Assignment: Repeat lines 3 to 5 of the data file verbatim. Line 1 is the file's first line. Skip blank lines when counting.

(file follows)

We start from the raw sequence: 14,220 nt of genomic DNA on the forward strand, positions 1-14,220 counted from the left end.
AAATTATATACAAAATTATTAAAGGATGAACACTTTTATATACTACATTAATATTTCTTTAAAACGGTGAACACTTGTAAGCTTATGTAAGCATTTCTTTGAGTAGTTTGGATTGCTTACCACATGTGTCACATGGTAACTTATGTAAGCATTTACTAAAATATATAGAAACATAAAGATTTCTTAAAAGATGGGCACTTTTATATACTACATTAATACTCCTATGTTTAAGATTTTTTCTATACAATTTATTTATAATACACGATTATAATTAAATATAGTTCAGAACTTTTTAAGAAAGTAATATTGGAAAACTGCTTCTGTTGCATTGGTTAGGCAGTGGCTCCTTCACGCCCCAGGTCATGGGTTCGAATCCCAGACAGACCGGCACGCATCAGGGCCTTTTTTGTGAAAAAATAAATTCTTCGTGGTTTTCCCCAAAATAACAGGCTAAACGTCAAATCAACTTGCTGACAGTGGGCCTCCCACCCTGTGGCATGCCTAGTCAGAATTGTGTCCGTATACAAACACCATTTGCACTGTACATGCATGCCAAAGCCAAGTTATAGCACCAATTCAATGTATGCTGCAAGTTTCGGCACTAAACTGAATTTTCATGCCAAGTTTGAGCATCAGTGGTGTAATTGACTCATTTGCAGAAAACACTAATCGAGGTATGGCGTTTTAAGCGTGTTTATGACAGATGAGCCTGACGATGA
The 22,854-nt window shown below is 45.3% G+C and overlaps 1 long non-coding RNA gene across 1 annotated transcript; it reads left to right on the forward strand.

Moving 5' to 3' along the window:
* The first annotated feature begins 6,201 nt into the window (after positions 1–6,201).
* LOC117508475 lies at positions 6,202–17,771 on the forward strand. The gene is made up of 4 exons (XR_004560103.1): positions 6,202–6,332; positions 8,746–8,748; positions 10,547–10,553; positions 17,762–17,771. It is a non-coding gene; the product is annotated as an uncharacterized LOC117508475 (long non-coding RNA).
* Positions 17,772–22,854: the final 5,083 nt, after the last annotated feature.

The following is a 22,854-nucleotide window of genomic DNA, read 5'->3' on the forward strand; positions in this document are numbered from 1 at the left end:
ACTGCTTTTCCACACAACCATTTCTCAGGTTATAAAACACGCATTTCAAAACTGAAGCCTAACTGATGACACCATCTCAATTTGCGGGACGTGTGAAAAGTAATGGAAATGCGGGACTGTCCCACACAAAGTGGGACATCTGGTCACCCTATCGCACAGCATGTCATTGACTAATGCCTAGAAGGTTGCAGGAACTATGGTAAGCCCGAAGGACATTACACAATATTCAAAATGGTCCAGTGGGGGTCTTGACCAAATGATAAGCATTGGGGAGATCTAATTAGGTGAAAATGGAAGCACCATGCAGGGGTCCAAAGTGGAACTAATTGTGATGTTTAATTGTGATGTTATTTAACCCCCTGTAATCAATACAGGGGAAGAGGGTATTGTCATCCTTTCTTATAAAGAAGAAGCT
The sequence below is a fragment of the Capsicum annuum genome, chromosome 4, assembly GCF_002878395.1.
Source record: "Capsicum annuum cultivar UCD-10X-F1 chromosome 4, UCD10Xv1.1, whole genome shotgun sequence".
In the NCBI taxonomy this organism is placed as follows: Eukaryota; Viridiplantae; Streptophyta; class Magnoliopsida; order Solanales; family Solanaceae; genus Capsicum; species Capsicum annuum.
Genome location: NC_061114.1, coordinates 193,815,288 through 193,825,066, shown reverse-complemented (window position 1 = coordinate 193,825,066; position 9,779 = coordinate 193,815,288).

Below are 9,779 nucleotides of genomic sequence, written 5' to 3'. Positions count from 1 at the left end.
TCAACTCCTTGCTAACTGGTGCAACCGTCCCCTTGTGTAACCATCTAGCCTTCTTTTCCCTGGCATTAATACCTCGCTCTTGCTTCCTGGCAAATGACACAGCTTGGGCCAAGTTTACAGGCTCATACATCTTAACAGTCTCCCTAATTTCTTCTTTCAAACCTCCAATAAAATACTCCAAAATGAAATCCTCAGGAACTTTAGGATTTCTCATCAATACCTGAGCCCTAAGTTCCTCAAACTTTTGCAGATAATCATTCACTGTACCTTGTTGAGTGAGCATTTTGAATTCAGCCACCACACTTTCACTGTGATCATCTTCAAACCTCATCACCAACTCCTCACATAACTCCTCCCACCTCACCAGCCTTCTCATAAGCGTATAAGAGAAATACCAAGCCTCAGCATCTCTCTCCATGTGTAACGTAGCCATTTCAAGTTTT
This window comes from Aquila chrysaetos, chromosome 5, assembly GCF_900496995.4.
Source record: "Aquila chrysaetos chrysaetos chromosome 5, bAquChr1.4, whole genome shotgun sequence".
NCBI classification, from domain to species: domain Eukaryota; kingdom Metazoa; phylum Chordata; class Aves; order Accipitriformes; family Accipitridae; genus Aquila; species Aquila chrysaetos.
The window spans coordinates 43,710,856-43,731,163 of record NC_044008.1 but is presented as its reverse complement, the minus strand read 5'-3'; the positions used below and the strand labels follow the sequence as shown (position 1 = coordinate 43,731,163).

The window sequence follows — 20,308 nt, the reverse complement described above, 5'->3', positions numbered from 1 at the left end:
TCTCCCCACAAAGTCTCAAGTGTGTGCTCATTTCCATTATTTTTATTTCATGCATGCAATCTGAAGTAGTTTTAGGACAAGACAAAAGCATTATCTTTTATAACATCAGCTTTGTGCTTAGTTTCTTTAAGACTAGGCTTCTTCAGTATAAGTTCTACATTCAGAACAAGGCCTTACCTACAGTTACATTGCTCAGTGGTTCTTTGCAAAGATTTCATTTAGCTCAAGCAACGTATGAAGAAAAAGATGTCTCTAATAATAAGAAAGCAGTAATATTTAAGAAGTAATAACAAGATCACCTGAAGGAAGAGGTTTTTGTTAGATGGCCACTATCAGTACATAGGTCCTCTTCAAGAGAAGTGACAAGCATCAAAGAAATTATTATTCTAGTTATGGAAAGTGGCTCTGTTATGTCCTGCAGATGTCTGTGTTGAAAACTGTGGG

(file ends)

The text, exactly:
The 22,854-nt window shown below is 45.3% G+C and overlaps 1 long non-coding RNA gene across 1 annotated transcript; it reads left to right on the forward strand.

Moving 5' to 3' along the window:
* The first annotated feature begins 6,201 nt into the window (after positions 1–6,201).